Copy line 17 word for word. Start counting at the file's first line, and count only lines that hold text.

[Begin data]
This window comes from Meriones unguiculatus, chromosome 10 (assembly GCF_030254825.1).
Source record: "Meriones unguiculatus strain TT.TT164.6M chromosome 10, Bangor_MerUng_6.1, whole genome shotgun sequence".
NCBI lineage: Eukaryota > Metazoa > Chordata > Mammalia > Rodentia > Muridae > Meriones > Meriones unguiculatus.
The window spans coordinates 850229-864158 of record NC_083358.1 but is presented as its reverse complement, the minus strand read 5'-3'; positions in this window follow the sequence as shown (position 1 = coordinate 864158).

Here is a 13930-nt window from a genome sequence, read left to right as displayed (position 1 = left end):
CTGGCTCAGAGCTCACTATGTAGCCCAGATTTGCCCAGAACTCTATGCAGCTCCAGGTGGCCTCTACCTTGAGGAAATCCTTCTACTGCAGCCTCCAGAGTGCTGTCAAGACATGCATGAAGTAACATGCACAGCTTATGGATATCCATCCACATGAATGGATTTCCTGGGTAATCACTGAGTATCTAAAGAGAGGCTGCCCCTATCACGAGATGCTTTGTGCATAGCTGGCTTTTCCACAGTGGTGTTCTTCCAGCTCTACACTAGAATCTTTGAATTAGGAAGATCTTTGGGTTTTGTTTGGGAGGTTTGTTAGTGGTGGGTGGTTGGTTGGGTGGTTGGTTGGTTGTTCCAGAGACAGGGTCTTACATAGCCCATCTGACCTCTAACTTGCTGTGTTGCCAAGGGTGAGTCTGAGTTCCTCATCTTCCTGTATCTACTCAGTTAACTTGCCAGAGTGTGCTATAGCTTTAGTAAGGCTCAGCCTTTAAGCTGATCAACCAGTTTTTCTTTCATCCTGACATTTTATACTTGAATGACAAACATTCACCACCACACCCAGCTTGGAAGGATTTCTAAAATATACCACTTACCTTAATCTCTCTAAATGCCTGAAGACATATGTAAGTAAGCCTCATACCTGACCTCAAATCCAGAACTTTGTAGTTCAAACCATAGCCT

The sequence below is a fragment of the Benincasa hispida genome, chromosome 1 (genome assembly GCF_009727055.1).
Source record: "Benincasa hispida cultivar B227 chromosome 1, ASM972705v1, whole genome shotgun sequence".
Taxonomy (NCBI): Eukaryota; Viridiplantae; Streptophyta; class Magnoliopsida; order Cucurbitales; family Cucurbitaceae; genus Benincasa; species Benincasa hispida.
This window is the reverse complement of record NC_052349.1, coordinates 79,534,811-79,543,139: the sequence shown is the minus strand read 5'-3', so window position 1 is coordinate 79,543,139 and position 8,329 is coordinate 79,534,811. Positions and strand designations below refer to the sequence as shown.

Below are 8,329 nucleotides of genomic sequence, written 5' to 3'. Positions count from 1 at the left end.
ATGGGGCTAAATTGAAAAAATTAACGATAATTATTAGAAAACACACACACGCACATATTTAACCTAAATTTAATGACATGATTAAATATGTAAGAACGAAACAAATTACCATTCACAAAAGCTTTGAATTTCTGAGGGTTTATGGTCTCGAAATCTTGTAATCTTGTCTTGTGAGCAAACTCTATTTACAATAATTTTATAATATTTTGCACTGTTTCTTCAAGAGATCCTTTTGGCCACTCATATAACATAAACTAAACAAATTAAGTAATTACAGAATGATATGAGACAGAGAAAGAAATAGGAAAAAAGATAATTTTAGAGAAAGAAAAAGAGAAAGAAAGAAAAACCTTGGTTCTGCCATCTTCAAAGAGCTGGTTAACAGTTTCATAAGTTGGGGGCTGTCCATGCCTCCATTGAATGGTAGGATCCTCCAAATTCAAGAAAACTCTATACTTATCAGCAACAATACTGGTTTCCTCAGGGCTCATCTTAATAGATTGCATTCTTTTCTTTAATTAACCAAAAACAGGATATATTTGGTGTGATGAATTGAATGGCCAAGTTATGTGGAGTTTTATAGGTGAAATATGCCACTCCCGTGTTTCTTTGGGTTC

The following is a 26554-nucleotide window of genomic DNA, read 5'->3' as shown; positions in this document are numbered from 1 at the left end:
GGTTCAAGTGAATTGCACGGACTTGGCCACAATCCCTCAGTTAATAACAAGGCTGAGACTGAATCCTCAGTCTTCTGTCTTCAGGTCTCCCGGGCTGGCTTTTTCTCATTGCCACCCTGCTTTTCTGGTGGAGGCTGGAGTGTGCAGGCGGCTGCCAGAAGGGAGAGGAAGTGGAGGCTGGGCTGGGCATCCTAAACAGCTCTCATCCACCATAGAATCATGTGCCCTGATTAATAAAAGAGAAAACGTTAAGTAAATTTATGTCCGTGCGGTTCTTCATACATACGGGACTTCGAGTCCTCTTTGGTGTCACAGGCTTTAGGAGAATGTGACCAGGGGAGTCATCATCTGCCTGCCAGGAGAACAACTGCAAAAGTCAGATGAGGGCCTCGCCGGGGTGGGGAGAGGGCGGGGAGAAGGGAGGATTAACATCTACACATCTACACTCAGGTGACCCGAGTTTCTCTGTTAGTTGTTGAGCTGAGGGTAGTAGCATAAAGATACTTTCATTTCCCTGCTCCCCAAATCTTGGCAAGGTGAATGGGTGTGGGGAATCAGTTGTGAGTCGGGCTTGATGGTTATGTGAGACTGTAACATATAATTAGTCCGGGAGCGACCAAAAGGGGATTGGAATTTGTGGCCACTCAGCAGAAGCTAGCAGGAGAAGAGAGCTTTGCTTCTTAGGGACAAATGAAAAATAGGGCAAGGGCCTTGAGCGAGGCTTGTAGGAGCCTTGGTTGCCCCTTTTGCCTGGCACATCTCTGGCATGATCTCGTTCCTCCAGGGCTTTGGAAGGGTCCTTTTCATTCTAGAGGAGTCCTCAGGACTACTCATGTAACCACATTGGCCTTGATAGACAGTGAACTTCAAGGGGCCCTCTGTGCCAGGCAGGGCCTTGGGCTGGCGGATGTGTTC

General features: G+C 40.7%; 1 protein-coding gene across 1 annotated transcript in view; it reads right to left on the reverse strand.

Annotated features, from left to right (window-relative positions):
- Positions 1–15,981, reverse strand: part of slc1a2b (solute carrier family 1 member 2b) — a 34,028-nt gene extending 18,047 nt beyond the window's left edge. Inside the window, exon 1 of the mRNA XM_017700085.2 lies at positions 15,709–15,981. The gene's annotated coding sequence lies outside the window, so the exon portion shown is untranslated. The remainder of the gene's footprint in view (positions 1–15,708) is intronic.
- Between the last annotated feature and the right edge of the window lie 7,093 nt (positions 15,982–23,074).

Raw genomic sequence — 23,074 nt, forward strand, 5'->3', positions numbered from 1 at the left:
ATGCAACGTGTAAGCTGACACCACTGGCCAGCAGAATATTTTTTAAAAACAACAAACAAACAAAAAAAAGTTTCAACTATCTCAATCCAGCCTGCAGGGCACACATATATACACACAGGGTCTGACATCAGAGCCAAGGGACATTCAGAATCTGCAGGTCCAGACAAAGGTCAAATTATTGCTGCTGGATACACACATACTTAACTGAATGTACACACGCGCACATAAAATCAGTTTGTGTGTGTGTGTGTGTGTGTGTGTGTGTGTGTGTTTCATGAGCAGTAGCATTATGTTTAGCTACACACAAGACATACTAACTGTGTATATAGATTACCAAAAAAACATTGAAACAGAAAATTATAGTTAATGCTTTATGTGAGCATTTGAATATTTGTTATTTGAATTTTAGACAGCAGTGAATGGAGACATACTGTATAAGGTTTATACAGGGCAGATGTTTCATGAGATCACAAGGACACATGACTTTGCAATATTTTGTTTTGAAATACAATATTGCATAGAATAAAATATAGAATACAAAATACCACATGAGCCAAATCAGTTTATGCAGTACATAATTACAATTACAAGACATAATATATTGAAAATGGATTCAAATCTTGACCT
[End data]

- Positions 1–15,981, reverse strand: part of slc1a2b (solute carrier family 1 member 2b) — a 34,028-nt gene extending 18,047 nt beyond the window's left edge. Inside the window, exon 1 of the mRNA XM_017700085.2 lies at positions 15,709–15,981. The gene's annotated coding sequence lies outside the window, so the exon portion shown is untranslated. The remainder of the gene's footprint in view (positions 1–15,708) is intronic.